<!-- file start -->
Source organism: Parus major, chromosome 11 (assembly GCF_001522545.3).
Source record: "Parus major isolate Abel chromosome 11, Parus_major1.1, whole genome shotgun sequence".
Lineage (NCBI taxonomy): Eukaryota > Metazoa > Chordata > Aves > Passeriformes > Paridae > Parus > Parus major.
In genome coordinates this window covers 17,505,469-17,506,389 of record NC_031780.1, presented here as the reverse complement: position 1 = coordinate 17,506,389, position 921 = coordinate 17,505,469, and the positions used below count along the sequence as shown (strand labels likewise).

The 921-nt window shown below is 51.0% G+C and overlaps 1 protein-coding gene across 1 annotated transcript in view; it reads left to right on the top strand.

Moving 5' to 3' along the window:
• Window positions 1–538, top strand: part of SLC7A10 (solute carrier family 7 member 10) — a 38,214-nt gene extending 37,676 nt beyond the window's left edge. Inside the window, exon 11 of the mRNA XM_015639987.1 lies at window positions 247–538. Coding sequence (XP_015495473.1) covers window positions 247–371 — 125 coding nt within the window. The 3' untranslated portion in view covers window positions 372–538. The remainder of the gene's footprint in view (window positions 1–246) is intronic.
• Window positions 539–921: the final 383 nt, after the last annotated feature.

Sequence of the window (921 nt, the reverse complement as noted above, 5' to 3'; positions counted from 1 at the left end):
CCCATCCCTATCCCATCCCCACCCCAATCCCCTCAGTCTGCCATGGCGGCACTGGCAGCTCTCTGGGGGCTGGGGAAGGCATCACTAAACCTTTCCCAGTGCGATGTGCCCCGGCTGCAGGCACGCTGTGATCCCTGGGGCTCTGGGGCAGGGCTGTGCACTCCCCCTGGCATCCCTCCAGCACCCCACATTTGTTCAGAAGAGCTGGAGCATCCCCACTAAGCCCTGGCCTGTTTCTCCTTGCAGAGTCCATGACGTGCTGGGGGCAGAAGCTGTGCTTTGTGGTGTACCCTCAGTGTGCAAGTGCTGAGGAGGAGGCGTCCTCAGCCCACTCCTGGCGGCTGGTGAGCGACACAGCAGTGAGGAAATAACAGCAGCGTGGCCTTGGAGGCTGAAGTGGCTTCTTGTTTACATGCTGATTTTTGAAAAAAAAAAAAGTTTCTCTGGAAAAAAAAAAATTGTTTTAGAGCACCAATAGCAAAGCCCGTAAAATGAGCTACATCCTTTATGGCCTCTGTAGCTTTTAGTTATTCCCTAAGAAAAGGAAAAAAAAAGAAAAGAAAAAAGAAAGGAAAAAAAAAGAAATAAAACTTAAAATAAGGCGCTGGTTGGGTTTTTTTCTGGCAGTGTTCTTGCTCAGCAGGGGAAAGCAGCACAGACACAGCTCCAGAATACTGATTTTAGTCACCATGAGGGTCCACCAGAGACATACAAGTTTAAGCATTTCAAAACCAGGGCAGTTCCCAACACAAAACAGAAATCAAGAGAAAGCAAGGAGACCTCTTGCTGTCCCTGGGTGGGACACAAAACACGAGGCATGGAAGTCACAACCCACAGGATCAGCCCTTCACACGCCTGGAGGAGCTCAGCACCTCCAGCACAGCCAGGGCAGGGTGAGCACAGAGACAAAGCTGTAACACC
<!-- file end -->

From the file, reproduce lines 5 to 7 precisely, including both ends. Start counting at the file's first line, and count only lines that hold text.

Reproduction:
The 921-nt window shown below is 51.0% G+C and overlaps 1 protein-coding gene across 1 annotated transcript in view; it reads left to right on the top strand.

Moving 5' to 3' along the window:
• Window positions 1–538, top strand: part of SLC7A10 (solute carrier family 7 member 10) — a 38,214-nt gene extending 37,676 nt beyond the window's left edge. Inside the window, exon 11 of the mRNA XM_015639987.1 lies at window positions 247–538. Coding sequence (XP_015495473.1) covers window positions 247–371 — 125 coding nt within the window. The 3' untranslated portion in view covers window positions 372–538. The remainder of the gene's footprint in view (window positions 1–246) is intronic.